Like what happened in other Latin American capitals, Santiago cinema venues were built with a novel architecture: the cinema-palace. Curiously, this array of remarkable buildings exclusively devoted to the screening of films was in contrast to the growing trend of shopping centers that, in the mid-20th century, included another type of theater. This involved a mutation process of the imposing palatial masses, since the cinemas in interior passages were retracted, integrating themselves into the peculiar public space of closed routes. The so-called cinema-gallery, with less surface area and audience capacity, developed remarkable formal qualities under the idea of an “investment building”. This article discusses examples that show that this street “concealment” brought together a valuable set of venues in the city’s historic quarter, and helped consolidate a shopping phenomenon of block movements: the shopping galleries in Santiago, where, in addition to shopping, you could "watch movies."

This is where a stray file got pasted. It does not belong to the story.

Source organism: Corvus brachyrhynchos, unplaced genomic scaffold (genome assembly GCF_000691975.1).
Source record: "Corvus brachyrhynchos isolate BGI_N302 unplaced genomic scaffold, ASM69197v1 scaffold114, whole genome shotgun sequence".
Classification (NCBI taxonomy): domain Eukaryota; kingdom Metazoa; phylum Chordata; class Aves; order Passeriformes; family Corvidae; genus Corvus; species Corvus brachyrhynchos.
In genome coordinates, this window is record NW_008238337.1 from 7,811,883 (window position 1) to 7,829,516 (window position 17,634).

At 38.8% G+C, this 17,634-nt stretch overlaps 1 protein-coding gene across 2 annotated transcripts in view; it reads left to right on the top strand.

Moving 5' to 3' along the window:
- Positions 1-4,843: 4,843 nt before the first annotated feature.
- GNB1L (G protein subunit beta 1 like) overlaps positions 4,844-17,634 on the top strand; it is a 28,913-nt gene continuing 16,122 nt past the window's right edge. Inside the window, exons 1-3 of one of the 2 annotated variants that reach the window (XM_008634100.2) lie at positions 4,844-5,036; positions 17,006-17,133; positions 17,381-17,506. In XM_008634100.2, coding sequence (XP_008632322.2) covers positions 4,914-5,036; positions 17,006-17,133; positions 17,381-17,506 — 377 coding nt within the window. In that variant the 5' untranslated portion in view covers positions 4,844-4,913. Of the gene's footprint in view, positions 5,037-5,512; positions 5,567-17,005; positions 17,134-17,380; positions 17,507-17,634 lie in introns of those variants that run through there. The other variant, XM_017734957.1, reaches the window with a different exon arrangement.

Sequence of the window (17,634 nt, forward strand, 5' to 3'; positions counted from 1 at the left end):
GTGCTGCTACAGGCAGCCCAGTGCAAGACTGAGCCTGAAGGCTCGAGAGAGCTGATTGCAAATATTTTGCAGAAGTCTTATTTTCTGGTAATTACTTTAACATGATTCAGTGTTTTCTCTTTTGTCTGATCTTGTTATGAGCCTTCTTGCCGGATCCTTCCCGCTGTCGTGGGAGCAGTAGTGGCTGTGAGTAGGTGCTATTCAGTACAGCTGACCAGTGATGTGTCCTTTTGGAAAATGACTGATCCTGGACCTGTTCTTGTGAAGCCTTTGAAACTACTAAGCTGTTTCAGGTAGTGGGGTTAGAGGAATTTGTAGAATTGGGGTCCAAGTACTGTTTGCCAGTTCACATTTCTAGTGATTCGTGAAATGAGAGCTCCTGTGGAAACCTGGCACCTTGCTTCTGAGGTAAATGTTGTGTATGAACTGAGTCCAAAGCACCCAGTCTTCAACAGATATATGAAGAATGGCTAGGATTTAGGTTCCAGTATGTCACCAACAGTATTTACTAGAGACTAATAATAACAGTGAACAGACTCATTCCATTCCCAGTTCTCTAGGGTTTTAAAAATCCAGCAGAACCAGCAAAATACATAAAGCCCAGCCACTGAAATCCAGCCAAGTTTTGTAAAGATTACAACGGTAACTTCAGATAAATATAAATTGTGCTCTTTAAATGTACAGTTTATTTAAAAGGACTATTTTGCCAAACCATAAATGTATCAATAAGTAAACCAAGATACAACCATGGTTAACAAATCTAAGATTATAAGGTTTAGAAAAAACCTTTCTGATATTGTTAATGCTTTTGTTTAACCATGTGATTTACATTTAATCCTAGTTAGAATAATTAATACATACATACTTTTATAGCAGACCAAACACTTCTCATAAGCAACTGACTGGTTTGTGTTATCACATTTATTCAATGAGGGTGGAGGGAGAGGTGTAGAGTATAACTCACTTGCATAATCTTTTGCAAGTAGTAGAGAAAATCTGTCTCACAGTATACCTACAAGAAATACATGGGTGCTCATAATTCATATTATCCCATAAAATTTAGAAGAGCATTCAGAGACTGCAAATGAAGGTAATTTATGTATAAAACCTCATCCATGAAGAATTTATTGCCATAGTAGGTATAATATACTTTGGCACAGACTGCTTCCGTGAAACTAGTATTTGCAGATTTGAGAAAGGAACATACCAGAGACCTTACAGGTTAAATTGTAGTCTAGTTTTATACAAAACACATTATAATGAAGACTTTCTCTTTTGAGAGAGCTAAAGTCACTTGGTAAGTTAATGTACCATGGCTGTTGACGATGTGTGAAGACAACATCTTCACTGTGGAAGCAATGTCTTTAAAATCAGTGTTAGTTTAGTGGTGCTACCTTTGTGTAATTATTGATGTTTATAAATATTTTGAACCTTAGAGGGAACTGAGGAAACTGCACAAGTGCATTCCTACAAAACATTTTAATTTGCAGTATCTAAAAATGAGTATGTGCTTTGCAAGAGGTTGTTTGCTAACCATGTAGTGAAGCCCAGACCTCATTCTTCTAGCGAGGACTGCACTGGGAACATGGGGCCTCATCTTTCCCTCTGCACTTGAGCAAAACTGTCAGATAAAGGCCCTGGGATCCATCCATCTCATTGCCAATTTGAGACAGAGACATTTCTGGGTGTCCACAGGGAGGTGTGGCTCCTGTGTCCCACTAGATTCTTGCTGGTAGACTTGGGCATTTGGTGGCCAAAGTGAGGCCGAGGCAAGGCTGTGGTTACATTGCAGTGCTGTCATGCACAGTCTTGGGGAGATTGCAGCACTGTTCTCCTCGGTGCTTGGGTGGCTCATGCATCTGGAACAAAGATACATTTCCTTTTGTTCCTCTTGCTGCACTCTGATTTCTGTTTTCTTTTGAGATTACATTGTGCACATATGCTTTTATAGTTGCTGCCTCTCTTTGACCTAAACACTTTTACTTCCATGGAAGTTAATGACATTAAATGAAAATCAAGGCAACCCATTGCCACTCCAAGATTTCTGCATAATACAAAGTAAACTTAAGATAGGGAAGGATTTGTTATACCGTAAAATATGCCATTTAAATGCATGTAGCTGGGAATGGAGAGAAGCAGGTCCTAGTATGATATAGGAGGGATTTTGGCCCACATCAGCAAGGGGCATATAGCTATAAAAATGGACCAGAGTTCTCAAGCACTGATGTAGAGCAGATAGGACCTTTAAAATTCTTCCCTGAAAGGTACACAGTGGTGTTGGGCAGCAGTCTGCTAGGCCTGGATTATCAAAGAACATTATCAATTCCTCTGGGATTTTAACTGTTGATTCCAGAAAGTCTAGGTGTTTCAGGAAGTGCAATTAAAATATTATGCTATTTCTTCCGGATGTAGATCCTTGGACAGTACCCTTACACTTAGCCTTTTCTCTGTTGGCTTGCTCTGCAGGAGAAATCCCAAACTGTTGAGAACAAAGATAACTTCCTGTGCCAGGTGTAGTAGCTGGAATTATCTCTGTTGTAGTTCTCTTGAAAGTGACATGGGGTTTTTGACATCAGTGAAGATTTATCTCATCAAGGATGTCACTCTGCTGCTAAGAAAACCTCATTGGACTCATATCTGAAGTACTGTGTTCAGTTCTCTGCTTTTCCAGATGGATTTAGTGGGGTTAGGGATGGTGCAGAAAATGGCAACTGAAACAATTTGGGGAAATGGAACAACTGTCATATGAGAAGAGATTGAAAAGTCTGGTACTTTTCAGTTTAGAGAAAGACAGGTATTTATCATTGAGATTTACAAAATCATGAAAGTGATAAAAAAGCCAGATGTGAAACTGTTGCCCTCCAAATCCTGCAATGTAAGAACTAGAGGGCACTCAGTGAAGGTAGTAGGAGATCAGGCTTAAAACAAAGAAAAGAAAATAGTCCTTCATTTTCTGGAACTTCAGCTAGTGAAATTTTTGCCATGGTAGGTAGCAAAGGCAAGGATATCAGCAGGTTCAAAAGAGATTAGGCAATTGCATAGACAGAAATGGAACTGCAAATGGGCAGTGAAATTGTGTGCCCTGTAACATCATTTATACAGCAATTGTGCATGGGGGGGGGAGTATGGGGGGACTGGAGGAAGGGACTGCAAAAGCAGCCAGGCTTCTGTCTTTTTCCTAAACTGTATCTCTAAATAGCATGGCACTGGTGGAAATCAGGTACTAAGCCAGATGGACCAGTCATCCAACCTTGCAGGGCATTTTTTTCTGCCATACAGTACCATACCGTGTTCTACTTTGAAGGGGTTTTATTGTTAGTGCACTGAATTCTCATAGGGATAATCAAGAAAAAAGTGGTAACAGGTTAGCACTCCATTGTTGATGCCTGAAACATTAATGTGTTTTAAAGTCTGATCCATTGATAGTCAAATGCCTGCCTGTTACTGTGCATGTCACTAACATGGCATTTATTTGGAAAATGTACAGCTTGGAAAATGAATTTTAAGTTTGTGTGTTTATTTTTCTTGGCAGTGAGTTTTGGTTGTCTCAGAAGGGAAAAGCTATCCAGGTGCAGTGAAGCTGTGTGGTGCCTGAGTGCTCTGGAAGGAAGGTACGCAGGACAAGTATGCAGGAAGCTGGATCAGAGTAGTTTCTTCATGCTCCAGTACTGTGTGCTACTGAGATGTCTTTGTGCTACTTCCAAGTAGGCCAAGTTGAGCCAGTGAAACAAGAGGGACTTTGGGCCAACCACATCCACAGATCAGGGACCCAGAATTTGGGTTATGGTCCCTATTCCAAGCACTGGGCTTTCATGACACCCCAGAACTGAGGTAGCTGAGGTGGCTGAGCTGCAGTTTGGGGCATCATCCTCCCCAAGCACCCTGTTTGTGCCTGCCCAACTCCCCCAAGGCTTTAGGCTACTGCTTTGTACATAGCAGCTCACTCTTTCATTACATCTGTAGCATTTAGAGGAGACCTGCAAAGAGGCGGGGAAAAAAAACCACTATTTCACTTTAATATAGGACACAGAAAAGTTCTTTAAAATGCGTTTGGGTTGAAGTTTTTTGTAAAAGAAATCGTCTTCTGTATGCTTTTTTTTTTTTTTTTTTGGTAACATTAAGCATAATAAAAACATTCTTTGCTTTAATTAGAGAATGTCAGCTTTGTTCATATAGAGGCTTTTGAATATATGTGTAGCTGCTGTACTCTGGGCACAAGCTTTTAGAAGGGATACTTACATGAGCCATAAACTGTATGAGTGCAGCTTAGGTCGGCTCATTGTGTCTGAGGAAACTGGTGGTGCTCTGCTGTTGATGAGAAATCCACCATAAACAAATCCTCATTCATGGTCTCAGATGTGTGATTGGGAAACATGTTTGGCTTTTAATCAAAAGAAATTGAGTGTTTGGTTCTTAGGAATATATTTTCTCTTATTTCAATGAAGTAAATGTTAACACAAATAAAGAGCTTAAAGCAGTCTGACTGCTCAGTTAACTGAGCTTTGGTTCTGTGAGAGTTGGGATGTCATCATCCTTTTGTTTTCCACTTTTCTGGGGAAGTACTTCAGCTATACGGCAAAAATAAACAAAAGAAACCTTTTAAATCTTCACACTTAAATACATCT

Áreas temáticas de ASJC Scopus
- Estudios urbanos